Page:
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CHAPTER 2 3
THE EVOLUTION OF POPULATIONS

OUTLINE

I. Population Genetics
A. The modern evolutionary synthesis integrated Darwinian selection and Mendelian inheritance
B. The genetic structure of a population is defined by its allele and genotype frequencies
C. The Hardy-Weinberg theorem describes a nonevolving population

II. Causes of Microevolution
A. Microevolution is a generation–to–generation change in a population’s allele or genotype frequencies
B. The five causes of microevolution are genetic drift, gene flow, mutation, nonrandom mating, and natural selection

III. Genetic Variation, the Substrate for Natural Selection
A. Genetic variation occurs within and between populations
B. Mutation and sexual recombination generate genetic variation
C. Diploidy and balanced polymorphism preserve variation

IV. Natural Selection as the Mechanisms of Adaptive Evolution
A. Evolutionary fitness is the relative contribution an individual makes to the gene pool of the next generation
B. The effect of selection on a varying characteristic can be stabilizing, directional, or diversifying
C. Sexual selection may lead to pronounced secondary differences between the sexes
D. Natural selection cannot fashion perfect organisms

OBJECTIVES

After reading this chapter and attending lecture, the student should be able to:
1. Explain how microevolutionary change can affect a gene pool.
2. In their own words, state the Hardy-Weinberg theorem.
3. Write the general Hardy-Weinberg equation and use it to calculate allele and genotype frequencies.
4. Explain the consequences of Hardy-Weinberg equilibrium.
5. Describe the usefulness of the Hardy-Weinberg model to population geneticists.
6. List the conditions a population must meet in order to maintain Hardy-Weinberg equilibrium.
7. Explain how genetic drift, gene flow, mutation, nonrandom mating and natural selection can cause microevolution.
8. Explain the role of population size in genetic drift.
9. Distinguish between the bottleneck effect and the founder effect.
10. Explain why mutation has little quantitative effect on a large population.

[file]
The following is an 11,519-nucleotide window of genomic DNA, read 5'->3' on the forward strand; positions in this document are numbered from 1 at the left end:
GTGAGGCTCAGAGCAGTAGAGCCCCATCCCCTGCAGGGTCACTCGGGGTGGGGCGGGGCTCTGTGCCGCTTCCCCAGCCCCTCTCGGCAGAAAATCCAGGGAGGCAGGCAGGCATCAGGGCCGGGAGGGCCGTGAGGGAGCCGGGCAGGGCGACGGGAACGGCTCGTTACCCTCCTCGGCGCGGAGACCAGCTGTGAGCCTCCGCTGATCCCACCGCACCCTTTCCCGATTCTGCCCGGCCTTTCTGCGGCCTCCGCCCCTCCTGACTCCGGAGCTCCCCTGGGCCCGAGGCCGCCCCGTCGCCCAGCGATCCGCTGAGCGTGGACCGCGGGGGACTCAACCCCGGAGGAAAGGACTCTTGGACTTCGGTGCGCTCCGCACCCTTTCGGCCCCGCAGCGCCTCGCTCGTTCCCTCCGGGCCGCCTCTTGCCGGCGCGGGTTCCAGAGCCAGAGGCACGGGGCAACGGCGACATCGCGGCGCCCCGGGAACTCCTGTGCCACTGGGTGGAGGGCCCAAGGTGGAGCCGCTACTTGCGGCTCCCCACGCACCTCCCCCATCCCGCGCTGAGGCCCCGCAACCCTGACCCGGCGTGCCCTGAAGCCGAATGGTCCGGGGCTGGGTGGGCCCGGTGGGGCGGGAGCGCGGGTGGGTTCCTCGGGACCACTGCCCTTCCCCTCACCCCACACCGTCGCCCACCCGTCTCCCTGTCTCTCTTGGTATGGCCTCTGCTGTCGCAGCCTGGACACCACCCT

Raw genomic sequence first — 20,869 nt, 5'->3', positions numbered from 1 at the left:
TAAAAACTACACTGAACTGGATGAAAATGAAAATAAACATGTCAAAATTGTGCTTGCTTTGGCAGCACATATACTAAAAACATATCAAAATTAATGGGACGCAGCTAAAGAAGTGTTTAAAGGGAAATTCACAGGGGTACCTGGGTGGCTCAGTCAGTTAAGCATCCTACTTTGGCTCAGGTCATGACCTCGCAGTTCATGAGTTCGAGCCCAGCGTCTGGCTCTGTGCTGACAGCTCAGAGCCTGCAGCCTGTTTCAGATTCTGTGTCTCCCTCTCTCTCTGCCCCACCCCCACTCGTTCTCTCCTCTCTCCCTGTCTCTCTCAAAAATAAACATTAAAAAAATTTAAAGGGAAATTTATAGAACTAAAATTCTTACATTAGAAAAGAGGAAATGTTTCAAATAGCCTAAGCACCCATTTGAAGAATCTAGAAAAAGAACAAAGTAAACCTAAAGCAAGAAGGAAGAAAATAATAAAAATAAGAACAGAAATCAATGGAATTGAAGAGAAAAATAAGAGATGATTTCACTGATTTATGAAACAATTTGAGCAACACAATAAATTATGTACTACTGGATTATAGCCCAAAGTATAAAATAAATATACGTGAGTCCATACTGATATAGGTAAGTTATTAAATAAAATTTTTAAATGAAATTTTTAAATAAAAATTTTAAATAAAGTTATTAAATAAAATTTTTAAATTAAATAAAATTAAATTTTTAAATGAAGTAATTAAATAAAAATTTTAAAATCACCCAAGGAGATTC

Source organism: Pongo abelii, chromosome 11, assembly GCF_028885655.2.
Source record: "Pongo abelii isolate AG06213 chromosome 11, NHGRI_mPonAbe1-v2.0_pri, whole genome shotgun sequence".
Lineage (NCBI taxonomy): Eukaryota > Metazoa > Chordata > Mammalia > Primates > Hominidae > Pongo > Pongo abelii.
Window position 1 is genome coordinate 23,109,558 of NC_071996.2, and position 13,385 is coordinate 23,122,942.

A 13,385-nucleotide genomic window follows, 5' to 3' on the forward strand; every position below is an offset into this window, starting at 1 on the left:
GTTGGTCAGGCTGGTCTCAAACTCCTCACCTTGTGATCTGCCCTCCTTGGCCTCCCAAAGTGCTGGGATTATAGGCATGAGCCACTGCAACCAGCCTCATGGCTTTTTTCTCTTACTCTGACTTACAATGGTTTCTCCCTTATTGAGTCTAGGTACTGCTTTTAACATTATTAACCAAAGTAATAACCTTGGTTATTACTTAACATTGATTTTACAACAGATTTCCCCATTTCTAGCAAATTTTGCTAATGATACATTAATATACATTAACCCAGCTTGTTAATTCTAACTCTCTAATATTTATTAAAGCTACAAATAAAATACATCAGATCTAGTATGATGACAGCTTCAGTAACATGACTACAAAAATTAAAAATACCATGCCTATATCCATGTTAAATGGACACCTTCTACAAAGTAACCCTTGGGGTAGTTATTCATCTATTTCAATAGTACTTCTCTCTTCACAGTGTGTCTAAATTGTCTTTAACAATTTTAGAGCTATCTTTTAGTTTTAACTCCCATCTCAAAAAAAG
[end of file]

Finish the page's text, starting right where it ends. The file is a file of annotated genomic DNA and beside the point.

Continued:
11. Describe how inbreeding and assortative mating affect a population's allele frequencies and genotype frequencies.
12. Explain, in their own words, what is meant by the statement that natural selection is the only agent of microevolution which is adaptive.
13. Describe the technique of electrophoresis and explain how it has been used to measure genetic variation within and between populations.
14. List some factors that can produce geographical variation among closely related populations.
15. Explain why even though mutation can be a source of genetic variability, it contributes a negligible amount to genetic variation in a population.
16. Give the cause of nearly all genetic variation in a population.
17. Explain how genetic variation may be preserved in a natural population.
18. In their own words, briefly describe the neutral theory of molecular evolution and explain how changes in gene frequency may be nonadaptive.
19. Explain the concept of relative fitness and its role in adaptive evolution.
20. Explain why the rate of decline for a deleterious allele depends upon whether the allele is dominant or recessive to the more successful allele.
21. Describe what selection acts on and what factors contribute to the overall fitness of a genotype.
22. Give examples of how an organism's phenotype may be influenced by the environment.
23. Distinguish among stabilizing selection, directional selection and diversifying selection.
24. Give at least four reasons why natural selection cannot breed perfect organisms.

KEY TERMS

population genetics microevolution geographical variation relative fitness
bottleneck effect cline stabilizing selection gene pool
population founder effect directional selection diversifying selection
species gene flow heterozygote advantage genetic structure
mutation hybrid vigor inbreeding frequency-dependent
sexual selection Hardy-Weinberg selection genetic equilibrium
natural selection neutral variation Darwinian fitness Industrial melanism
gene drift Eldridge-Gould transitional form punctuated equilibrium